Mathis was a proud Spiritualist, believing in the occult, the power of thinking, automatic writing, reincarnation, and séances. Of reincarnation Mathis said, “If you are vibrating on the right plane, you will inevitably come in contact with the others who can help you. It’s like tuning in on your radio. If you get the right wave-length, you have your station.” Never shy of her beliefs, it was said she chose George Walsh for the lead in Ben-Hur because of his ‘orangish-yellow aura’. She incorporated her beliefs into her films from the very start, and never made shy of her beliefs to the press. A press release for “Why Women Love” describes Mathis writing method, which sounds very similar to the description the ‘soul of Rudy’ gives in Rambova’s book. Rambova is usually cited as introducing and encouraging Valentino towards Spiritualism, but it does not seem unlikely that his ‘little mother’ would not have had some influence on him. Rambova mentioned how Valentino wrote Day Dreams with a belief that certain spirits of deceased writers were the ones responsible for the poems and credited their initials in his book. Mathis held a similar belief, believing that General Lew Wallace had aided her to adapt “Ben-Hur”; that she had received psychic inspiration from F. Marion Crawford in transposing “The Palace of the King”; and that Frank Norris had communicated with her regarding “Greed”.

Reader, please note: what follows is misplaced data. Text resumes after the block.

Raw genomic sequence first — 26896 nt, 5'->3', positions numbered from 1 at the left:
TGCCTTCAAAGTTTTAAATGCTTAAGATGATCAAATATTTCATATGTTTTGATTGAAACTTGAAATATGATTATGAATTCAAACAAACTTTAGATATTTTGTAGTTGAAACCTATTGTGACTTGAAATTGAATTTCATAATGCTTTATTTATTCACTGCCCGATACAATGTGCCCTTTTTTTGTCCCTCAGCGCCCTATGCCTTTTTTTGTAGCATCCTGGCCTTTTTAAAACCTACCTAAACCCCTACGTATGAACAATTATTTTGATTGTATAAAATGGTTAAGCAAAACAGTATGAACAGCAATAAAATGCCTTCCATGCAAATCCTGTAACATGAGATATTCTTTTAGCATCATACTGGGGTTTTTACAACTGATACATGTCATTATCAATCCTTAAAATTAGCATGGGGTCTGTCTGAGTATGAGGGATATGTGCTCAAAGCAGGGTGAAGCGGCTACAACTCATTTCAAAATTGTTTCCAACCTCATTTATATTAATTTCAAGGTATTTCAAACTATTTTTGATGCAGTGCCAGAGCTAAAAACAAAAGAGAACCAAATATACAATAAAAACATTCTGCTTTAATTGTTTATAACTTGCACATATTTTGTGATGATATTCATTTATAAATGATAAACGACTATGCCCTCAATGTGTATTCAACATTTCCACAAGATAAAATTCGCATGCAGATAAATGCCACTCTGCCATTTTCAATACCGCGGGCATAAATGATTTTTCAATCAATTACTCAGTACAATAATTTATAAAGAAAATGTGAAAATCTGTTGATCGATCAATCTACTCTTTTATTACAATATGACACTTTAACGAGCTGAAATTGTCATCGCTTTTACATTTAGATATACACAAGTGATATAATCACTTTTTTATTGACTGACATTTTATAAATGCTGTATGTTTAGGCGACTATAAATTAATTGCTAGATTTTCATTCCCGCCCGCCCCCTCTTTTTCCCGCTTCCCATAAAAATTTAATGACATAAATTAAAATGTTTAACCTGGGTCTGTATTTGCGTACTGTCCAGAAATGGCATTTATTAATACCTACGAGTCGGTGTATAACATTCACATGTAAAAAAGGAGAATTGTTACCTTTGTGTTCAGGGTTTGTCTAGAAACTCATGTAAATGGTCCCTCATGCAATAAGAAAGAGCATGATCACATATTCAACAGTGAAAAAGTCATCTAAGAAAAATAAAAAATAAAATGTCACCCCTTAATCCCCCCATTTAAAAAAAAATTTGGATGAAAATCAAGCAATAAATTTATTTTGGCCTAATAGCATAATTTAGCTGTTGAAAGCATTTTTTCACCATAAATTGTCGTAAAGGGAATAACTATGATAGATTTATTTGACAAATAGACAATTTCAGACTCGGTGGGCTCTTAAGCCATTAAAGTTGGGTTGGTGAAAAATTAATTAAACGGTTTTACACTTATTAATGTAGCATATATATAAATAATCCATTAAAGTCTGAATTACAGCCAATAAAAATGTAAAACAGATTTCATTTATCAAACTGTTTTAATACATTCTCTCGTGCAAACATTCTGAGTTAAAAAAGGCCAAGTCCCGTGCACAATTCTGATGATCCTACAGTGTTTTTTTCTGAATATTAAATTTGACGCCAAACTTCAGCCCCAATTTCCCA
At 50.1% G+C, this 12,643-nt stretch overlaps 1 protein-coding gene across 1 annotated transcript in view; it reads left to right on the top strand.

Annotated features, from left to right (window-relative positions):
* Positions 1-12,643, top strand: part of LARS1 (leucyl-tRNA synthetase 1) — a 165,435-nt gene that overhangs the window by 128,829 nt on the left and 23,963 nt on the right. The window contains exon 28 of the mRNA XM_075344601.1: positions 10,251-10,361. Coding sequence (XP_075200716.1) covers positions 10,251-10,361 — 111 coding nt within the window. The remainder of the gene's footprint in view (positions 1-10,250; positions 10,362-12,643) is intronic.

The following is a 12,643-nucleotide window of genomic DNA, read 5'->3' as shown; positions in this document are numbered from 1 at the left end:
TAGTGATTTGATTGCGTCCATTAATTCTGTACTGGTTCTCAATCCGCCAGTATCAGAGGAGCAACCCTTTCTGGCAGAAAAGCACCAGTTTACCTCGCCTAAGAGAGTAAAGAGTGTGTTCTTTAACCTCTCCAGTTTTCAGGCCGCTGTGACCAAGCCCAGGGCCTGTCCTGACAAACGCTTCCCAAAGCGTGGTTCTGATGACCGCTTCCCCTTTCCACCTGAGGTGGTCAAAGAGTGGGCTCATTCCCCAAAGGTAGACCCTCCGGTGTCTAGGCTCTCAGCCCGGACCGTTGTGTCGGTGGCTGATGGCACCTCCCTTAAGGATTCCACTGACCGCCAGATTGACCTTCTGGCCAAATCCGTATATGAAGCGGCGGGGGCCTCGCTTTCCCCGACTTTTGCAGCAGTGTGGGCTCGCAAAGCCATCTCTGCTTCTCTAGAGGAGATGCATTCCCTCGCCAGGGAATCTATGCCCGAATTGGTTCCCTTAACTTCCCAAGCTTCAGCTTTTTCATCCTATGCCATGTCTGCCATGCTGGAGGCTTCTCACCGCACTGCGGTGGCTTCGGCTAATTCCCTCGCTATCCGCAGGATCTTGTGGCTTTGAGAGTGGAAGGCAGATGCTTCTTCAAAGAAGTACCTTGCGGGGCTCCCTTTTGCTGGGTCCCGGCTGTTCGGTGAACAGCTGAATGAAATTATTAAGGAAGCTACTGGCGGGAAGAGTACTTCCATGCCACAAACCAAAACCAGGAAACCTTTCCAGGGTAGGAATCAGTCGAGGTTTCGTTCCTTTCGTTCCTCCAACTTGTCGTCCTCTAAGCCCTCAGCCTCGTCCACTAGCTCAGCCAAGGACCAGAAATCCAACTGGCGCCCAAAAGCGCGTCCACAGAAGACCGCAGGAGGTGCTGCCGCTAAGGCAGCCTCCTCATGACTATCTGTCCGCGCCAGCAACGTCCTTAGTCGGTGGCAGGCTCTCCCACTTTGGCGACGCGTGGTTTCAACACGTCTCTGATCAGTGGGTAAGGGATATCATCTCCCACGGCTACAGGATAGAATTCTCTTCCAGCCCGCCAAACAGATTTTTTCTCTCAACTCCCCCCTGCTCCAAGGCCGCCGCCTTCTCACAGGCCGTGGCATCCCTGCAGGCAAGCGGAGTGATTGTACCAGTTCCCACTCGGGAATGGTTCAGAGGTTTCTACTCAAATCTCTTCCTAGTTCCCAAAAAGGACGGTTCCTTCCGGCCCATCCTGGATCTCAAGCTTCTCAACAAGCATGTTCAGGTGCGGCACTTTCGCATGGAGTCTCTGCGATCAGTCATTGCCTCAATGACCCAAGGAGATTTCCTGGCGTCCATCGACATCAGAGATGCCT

After completing three pictures for Alice Lake, Mathis joined Valentino by moving to Famous Players-Lasky. Valentino wanted her to write “The Sheik”, but the script had already been written. After putting Valentino in two quickie pictures, Famous-Players finally utilized her in writing what would be one of his greatest films commercially and critically, “Blood and Sand”. Following in the Latin Lover vein, the film furthered Valentino’s superstar status. It was also the first of his many pairings with Nita Naldi. Mathis adored Naldi and said of her “She’s the most interesting personality I’ve seen in some time. I’d love to write for her.” Sadly, Mathis would never get to write for Naldi again. Blood and Sand would be one of the top four grossing films of 1922 (making two years in a row the duo had been on the list, and only one of two Valentino/Mathis films to be remade as a talkie. On his death bed Valentino cited it as his greatest performance.